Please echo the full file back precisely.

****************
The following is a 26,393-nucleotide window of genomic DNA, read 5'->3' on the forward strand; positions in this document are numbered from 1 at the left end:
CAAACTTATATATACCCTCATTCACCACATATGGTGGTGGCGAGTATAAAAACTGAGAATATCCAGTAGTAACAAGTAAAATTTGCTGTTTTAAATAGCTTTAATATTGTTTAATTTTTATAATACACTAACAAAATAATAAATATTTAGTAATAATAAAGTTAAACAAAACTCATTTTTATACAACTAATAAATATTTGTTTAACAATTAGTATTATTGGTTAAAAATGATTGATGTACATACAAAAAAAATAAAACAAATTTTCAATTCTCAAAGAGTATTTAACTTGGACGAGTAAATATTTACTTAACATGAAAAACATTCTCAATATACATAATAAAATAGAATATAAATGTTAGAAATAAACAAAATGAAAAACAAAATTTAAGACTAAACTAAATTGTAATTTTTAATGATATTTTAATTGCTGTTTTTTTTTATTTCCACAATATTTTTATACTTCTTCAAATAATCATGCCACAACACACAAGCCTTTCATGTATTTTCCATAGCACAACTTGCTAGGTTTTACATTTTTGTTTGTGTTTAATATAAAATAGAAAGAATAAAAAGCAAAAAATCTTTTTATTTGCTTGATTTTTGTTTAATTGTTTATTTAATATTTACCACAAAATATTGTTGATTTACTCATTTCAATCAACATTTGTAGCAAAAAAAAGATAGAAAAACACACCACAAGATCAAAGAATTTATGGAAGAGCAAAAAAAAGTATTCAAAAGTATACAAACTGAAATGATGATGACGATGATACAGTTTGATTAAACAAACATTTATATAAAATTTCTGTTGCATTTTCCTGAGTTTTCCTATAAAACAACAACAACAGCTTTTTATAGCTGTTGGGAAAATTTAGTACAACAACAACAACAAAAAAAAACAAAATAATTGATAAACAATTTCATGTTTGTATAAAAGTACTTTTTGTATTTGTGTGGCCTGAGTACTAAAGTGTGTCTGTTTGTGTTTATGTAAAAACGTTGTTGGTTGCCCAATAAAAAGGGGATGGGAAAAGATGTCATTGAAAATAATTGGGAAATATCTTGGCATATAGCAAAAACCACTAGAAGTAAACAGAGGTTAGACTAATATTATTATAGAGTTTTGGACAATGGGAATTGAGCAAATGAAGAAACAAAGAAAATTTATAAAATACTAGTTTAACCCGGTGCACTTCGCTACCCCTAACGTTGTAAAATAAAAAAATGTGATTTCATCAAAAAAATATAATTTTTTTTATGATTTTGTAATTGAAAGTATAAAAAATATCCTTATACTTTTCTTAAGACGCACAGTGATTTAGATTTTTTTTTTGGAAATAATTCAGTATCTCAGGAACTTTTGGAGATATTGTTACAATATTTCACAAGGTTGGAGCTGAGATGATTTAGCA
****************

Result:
The following is a 26,393-nucleotide window of genomic DNA, read 5'->3' on the forward strand; positions in this document are numbered from 1 at the left end:
CAAACTTATATATACCCTCATTCACCACATATGGTGGTGGCGAGTATAAAAACTGAGAATATCCAGTAGTAACAAGTAAAATTTGCTGTTTTAAATAGCTTTAATATTGTTTAATTTTTATAATACACTAACAAAATAATAAATATTTAGTAATAATAAAGTTAAACAAAACTCATTTTTATACAACTAATAAATATTTGTTTAACAATTAGTATTATTGGTTAAAAATGATTGATGTACATACAAAAAAAATAAAACAAATTTTCAATTCTCAAAGAGTATTTAACTTGGACGAGTAAATATTTACTTAACATGAAAAACATTCTCAATATACATAATAAAATAGAATATAAATGTTAGAAATAAACAAAATGAAAAACAAAATTTAAGACTAAACTAAATTGTAATTTTTAATGATATTTTAATTGCTGTTTTTTTTTATTTCCACAATATTTTTATACTTCTTCAAATAATCATGCCACAACACACAAGCCTTTCATGTATTTTCCATAGCACAACTTGCTAGGTTTTACATTTTTGTTTGTGTTTAATATAAAATAGAAAGAATAAAAAGCAAAAAATCTTTTTATTTGCTTGATTTTTGTTTAATTGTTTATTTAATATTTACCACAAAATATTGTTGATTTACTCATTTCAATCAACATTTGTAGCAAAAAAAAGATAGAAAAACACACCACAAGATCAAAGAATTTATGGAAGAGCAAAAAAAAGTATTCAAAAGTATACAAACTGAAATGATGATGACGATGATACAGTTTGATTAAACAAACATTTATATAAAATTTCTGTTGCATTTTCCTGAGTTTTCCTATAAAACAACAACAACAGCTTTTTATAGCTGTTGGGAAAATTTAGTACAACAACAACAACAAAAAAAAACAAAATAATTGATAAACAATTTCATGTTTGTATAAAAGTACTTTTTGTATTTGTGTGGCCTGAGTACTAAAGTGTGTCTGTTTGTGTTTATGTAAAAACGTTGTTGGTTGCCCAATAAAAAGGGGATGGGAAAAGATGTCATTGAAAATAATTGGGAAATATCTTGGCATATAGCAAAAACCACTAGAAGTAAACAGAGGTTAGACTAATATTATTATAGAGTTTTGGACAATGGGAATTGAGCAAATGAAGAAACAAAGAAAATTTATAAAATACTAGTTTAACCCGGTGCACTTCGCTACCCCTAACGTTGTAAAATAAAAAAATGTGATTTCATCAAAAAAATATAATTTTTTTTATGATTTTGTAATTGAAAGTATAAAAAATATCCTTATACTTTTCTTAAGACGCACAGTGATTTAGATTTTTTTTTTGGAAATAATTCAGTATCTCAGGAACTTTTGGAGATATTGTTACAATATTTCACAAGGTTGGAGCTGAGATGATTTAGCA